3. Raincouver,that's what they call it. Being a commuting student, it's easy to build a distaste and resentment toward nature. Waking up every morning in the cold,and having to walk through all the rain can become quite deterring. Just before I become consumed by the frustrations of transit and wet weather every night on the sky train ride home, I see the glare of the city night lights of Vancouver against the night sky.It's views like that one, that actually make me look forward to commuting rather than being stuck inside of a campus dorm studying. This leads me to my next point. In recent years, especially in the summertime, the number of people I see at parks and outside are decreasingly quite rapidly. The superficiality of technology and appliances has spoiled today's youth, and kept them from learning that life's true riches lie outside.

    1. This topic reminds me of an episode of one my favorite childhood shows. The episode involved a character getting injured while playing outdoors, and then he was too afraid to ever go outside again. A short clip is here :

      The short clip actually conveys a bit of irony and was intended as sarcasm. The episode actually motivated children to go outside and explore rather than live life inside of a box, or should i say indoors.

    2. I’m a commuting student myself, and I have to agree, it’s not very fun when you have to wait for the bus in the cold and the rain with all the school stuff you had to bring with you that day.
      But I agree that it’s sad more people don’t go outside anymore. We are spoiled and I think being outside is important, especially for children who now spend all their free time playing video games or watching TV. In retrospect, I’m glad I was forced to be outside so much as a child, though I certainly didn’t always like to back then. Of course, looking back, I remember having so much fun being outside when I wanted to be outside. But what I remember hating was being forced to go outside at school during recess or lunch when it was cold and pouring rain.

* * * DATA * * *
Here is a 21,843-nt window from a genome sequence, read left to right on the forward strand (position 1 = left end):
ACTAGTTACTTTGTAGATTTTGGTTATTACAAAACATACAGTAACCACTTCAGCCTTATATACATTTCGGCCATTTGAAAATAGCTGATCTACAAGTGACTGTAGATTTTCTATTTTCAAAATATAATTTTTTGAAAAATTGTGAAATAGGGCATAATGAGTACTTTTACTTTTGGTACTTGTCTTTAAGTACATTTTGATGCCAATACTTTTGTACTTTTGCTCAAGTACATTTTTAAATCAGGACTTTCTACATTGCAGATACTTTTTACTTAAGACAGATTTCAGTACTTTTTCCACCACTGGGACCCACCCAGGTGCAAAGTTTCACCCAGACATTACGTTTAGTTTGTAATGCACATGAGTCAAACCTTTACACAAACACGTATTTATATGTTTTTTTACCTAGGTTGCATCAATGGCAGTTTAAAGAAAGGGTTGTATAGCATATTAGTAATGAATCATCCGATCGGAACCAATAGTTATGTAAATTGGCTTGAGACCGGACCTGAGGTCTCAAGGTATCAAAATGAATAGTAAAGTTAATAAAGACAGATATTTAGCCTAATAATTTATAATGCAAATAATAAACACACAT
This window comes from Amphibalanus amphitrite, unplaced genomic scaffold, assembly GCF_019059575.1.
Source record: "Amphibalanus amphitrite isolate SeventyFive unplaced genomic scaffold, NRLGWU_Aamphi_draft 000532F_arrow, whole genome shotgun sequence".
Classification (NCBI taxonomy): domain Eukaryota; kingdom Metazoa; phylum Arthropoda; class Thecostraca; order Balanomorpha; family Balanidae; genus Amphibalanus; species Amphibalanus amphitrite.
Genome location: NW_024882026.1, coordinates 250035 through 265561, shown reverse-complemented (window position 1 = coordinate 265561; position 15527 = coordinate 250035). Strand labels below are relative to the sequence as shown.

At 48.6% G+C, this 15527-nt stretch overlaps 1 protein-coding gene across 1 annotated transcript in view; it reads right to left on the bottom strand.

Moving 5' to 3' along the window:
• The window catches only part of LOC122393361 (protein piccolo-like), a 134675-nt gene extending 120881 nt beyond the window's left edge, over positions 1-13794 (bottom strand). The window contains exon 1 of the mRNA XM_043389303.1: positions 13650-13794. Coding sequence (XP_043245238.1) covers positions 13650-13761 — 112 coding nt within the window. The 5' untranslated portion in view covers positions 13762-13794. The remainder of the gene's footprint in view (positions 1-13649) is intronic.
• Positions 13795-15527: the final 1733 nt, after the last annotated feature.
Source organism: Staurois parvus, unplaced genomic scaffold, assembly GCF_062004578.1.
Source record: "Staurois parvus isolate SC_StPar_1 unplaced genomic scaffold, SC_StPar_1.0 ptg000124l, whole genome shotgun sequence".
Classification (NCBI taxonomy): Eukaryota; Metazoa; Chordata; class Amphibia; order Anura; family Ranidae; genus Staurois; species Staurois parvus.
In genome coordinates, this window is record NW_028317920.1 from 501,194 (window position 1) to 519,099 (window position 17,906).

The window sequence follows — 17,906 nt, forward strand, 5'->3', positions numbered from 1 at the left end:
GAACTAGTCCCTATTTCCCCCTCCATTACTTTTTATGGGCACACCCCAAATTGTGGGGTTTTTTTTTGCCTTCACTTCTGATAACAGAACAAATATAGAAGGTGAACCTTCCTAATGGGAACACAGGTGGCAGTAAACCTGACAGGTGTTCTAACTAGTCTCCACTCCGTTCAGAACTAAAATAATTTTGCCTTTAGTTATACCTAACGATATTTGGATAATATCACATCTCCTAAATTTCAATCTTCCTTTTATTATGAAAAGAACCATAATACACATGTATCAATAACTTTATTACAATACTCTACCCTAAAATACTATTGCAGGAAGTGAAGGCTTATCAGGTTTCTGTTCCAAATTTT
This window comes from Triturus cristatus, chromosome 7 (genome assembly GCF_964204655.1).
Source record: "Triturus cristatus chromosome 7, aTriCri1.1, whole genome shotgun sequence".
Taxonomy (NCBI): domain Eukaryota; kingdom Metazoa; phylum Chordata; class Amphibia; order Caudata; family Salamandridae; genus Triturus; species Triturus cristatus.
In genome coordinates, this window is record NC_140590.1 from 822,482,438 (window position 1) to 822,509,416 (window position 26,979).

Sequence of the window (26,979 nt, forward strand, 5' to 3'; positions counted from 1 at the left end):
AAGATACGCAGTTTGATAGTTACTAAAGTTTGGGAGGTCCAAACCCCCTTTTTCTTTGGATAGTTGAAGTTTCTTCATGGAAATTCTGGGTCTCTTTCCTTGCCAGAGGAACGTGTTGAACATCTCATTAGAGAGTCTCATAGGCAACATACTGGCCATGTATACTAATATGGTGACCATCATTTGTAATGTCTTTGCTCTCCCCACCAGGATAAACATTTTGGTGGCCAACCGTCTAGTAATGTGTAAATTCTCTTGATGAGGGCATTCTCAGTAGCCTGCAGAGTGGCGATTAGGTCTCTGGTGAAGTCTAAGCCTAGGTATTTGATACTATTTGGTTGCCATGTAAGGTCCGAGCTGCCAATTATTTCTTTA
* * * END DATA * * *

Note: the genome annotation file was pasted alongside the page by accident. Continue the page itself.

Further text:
Still, I think we should spend more time outside, especially when it’s nice out.

    3. I like rain as much as anyone else in Vancouver would. It pretty much keeps us indoors and forces us to study -especially during the exam periods in December and April. During the summer months, when the sun comes out, it is time to have fun (for most).
      I agree with your comment about the decreasing number of people in parks. Even though there is a park right behind my home, I hardly ever take the time to go out for a stroll. Mainly it is because the park is relatively small and in every way you look, you can houses or roads rather than the typical aspects of nature. Since now that I have a Upass, I can explore more of the nature around Greater Vancouver. :)

  4. No matter how advanced technology becomes, it will never be able to substitute or replace the fullest and greatest experiences of life that can only be "lived"(for lack of a better word) outside. It may seem quite lackluster that I've chosen to write about a view from a sky train ride, but I think it shows how inspirational, and motivating nature can be. The city lights and towering building of the lower mainland appear very inviting and innocent in a way. It's like all the hustle and bustle and stress of getting ready in the morning, or completing assignments during the day seems to disappear when the train zooms through that segment of track between metro town and Joyce Collingwood.